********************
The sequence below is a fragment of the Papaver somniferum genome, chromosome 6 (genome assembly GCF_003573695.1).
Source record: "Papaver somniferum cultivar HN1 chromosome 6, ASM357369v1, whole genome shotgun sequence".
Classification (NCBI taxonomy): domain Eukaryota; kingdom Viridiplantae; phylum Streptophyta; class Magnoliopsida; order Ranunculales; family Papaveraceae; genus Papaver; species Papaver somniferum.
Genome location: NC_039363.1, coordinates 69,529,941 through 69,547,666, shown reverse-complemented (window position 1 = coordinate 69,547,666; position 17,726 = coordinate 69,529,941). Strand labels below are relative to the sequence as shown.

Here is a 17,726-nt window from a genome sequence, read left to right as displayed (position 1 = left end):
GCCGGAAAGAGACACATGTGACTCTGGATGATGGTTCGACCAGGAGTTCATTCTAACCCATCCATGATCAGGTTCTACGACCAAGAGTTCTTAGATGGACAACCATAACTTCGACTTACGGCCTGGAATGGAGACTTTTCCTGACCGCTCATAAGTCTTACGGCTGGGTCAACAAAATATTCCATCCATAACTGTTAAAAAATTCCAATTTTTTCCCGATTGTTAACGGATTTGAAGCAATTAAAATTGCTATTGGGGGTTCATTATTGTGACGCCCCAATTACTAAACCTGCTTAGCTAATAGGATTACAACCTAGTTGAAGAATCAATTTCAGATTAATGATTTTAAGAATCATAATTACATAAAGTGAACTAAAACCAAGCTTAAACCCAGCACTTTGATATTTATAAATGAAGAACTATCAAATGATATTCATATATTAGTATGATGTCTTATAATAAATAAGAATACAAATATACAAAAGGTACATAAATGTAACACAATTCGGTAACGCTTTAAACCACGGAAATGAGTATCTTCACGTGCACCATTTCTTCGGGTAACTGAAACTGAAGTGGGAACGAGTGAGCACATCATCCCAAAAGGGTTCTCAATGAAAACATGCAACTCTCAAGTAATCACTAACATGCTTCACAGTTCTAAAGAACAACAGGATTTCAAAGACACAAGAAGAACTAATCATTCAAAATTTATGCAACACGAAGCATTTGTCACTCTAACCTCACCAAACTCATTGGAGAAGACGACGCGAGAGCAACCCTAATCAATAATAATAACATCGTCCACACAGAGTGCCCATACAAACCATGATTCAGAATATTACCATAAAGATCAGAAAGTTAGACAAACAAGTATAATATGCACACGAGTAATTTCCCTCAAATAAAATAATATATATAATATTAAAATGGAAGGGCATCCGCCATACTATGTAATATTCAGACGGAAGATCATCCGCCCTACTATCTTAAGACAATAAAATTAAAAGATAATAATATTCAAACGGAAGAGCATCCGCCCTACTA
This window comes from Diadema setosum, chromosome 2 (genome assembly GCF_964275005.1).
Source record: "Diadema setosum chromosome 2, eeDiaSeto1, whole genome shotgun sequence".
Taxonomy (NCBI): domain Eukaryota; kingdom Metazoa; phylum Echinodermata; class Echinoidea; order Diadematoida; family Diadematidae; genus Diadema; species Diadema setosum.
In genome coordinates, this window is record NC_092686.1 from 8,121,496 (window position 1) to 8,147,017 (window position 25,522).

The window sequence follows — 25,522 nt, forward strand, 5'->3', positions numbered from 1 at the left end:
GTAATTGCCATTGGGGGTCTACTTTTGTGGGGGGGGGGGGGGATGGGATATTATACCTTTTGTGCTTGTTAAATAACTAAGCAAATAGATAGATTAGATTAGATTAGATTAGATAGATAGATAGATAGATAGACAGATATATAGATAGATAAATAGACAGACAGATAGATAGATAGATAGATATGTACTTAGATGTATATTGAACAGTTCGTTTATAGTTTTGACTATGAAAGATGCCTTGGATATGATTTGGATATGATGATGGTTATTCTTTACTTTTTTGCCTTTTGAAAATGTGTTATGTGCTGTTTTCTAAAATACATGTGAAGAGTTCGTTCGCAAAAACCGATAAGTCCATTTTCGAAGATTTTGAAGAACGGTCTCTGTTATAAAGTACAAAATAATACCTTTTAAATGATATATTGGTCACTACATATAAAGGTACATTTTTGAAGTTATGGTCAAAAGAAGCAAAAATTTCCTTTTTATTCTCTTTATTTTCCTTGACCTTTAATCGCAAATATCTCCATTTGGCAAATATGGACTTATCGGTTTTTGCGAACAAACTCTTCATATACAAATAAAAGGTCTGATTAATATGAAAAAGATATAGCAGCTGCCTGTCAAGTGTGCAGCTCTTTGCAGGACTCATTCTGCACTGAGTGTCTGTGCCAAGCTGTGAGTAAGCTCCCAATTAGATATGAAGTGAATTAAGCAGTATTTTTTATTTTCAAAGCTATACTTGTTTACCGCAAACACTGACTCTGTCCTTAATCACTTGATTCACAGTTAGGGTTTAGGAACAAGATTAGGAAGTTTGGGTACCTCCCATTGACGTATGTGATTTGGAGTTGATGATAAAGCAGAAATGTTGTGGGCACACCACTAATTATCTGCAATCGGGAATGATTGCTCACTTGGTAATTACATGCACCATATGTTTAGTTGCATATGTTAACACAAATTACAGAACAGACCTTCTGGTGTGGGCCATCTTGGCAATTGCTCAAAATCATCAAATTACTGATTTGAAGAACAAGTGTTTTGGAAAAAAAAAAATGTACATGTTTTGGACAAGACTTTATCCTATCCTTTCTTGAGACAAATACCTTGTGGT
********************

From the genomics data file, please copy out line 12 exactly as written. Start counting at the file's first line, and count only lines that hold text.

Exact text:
GTAATTGCCATTGGGGGTCTACTTTTGTGGGGGGGGGGGGGGATGGGATATTATACCTTTTGTGCTTGTTAAATAACTAAGCAAATAGATAGATTAGATTAGATTAGATTAGATAGATAGATAGATAGATAGACAGATATATAGATAGATAAATAGACAGACAGATAGATAGATAGATAGATATGTACTTAGATGTATATTGAACAGTTCGTTTATAGTTTTGACTATGAAAGATGCCTTGGATATGATTTGGATATGATGATGGTTATTCTTTACTTTTTTGCCTTTTGAAAATGTGTTATGTGCTGTTTTCTAAAATACATGTGAAGAGTTCGTTCGCAAAAACCGATAAGTCCATTTTCGAAGATTTTGAAGAACGGTCTCTGTTATAAAGTACAAAATAATACCTTTTAAATGATATATTGGTCACTACATATAAAGGTACATTTTTGAAGTTATGGTCAAAAGAAGCAAAAATTTCCTTTTTATTCTCTTTATTTTCCTTGACCTTTAATCGCAAATATCTCCATTTGGCAAATATGGACTTATCGGTTTTTGCGAACAAACTCTTCATATACAAATAAAAGGTCTGATTAATATGAAAAAGATATAGCAGCTGCCTGTCAAGTGTGCAGCTCTTTGCAGGACTCATTCTGCACTGAGTGTCTGTGCCAAGCTGTGAGTAAGCTCCCAATTAGATATGAAGTGAATTAAGCAGTATTTTTTATTTTCAAAGCTATACTTGTTTACCGCAAACACTGACTCTGTCCTTAATCACTTGATTCACAGTTAGGGTTTAGGAACAAGATTAGGAAGTTTGGGTACCTCCCATTGACGTATGTGATTTGGAGTTGATGATAAAGCAGAAATGTTGTGGGCACACCACTAATTATCTGCAATCGGGAATGATTGCTCACTTGGTAATTACATGCACCATATGTTTAGTTGCATATGTTAACACAAATTACAGAACAGACCTTCTGGTGTGGGCCATCTTGGCAATTGCTCAAAATCATCAAATTACTGATTTGAAGAACAAGTGTTTTGGAAAAAAAAAAATGTACATGTTTTGGACAAGACTTTATCCTATCCTTTCTTGAGACAAATACCTTGTGGT